Thursday, April 7, 2011

Making Shingles -- How Kerrville got its start in 1846

When I ran across these images, I thought they might be useful to those interested in learning more about Kerrville's history.  You see, Kerrville got its start because a young man named Joshua D. Brown established a shingle making camp here in the late 1840s.  Their idea was to harvest the cypress trees to make shingles.  Cypress has certain oils in it which help it repel water, and so they were good for roofing.
Still, it's hard to envision what the process was like.  Perhaps these photos will help. I believe they were taken near Stonewall, Texas, at the Danz Cabin, which was restored as part of the Lyndon B. Johnson State and National Park.
Click on any photo to enlarge
A section of cypress is cut from a tree.

Slabs were cut by hand from the tree.

The sections were split.
The split sections were cut into shingles using a froe and mallet.
The rough shingles were then shaped into final form with a draw knife.
For more information about Joe's book, please click here.


  1. About ten years ago, I was working on a cabin over in Bandera. The roof had several layers of shingles and someone had layed a tin roof over that. The owner wanted all the past roof torn off and a metal roof installed. We had the old tin roof torn off along with a layer of composition shingles when I discovered a prize. The wood shingles were cypress singles layed with hand cut nails. I felt like I was violating something sacredness by tearing them off, but to preserve the cabin itself demanded this be done. The old cypress shingles had dried completely out and some were turning to dust in pulling them off. I still have some of the hand cut nails as they would be about a 4 penny nail now days.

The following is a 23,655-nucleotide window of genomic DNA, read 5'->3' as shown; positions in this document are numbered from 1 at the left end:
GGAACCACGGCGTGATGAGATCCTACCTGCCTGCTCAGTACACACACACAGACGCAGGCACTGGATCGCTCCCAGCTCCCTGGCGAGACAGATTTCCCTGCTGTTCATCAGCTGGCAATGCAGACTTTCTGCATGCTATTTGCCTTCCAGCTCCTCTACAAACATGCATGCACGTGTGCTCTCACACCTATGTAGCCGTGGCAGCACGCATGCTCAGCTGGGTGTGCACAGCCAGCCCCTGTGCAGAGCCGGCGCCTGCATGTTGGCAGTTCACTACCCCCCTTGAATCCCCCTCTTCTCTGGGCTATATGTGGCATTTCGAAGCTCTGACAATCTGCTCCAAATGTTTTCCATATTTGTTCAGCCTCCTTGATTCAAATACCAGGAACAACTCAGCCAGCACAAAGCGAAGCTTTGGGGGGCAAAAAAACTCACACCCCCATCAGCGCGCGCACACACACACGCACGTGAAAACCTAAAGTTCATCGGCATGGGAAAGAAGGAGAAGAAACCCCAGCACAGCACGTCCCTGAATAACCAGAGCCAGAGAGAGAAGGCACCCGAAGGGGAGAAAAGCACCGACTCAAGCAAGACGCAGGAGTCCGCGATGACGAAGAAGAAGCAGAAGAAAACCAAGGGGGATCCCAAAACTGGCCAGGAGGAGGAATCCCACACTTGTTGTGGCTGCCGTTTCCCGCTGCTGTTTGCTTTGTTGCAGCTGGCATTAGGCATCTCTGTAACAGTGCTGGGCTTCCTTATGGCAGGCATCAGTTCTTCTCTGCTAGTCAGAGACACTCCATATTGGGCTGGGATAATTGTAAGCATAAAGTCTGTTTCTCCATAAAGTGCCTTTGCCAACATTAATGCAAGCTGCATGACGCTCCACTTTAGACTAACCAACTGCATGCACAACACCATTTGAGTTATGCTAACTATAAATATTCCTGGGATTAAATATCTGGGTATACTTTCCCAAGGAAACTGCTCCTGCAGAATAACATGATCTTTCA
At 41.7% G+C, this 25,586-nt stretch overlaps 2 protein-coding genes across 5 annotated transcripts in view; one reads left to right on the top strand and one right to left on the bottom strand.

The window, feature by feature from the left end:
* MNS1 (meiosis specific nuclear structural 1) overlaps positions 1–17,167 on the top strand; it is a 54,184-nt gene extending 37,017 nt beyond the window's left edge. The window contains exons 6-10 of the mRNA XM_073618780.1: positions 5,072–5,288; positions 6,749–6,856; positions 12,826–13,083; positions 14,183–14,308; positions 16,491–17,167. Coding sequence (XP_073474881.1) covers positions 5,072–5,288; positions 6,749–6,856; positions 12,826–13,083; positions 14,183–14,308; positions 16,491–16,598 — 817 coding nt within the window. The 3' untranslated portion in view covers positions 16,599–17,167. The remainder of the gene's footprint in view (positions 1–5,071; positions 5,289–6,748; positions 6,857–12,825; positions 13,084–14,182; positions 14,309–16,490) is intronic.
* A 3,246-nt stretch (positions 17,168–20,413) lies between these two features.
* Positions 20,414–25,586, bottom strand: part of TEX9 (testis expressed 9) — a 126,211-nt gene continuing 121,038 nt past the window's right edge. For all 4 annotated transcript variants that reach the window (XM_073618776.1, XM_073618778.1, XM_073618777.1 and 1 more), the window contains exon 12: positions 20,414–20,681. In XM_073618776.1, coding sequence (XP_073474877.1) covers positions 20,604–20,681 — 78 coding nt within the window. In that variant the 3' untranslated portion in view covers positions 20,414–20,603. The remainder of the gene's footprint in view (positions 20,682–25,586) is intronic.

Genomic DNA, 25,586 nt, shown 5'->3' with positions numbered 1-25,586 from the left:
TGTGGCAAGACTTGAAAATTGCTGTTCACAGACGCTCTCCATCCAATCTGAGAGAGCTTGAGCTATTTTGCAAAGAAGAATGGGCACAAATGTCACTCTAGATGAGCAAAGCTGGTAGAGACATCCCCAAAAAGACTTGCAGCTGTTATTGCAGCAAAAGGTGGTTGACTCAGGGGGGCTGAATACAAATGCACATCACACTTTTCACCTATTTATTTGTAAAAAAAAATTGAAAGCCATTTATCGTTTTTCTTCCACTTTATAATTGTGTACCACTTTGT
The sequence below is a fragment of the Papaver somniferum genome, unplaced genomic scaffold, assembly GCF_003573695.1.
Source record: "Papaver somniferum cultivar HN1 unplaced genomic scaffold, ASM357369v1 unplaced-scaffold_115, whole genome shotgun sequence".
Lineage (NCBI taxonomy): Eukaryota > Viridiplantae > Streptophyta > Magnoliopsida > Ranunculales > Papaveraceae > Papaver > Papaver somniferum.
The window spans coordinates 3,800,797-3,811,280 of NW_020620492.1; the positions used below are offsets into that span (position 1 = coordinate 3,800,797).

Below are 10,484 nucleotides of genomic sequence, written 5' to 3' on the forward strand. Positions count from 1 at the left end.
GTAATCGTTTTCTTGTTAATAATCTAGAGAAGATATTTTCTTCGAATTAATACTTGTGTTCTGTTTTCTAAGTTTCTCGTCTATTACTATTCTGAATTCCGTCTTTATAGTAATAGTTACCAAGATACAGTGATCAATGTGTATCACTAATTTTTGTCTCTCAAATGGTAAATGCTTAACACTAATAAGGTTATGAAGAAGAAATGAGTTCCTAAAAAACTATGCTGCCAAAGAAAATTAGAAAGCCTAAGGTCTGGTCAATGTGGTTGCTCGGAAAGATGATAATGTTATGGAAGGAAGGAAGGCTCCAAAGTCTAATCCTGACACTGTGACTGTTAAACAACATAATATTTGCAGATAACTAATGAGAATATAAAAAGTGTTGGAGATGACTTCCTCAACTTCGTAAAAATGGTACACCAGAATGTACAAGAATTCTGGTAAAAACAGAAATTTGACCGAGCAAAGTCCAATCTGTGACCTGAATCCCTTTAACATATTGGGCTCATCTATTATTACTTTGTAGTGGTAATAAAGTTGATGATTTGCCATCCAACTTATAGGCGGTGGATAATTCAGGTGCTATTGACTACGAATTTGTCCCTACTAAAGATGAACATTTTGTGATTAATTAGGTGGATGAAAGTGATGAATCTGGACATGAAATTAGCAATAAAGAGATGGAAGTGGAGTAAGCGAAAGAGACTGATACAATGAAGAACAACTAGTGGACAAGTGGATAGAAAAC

2. On hwy 16, headed towards San Antonio, there is a pass you go thru called Slide Off Pass. It's a step grade right past Barrel House by Pipe Creek. The story I was told was that when they used to make shingles over in Bandera, they would stack the wagons high and send them To San Antonio. The problem was, when they would climb that pass, the top layers of shingles would "slide off".
    Keep a watch out as along the way right there by the pass, are several large Madrona trees. These trees are often easy to spot as during certain times of the year, their bark turns almost blood red.


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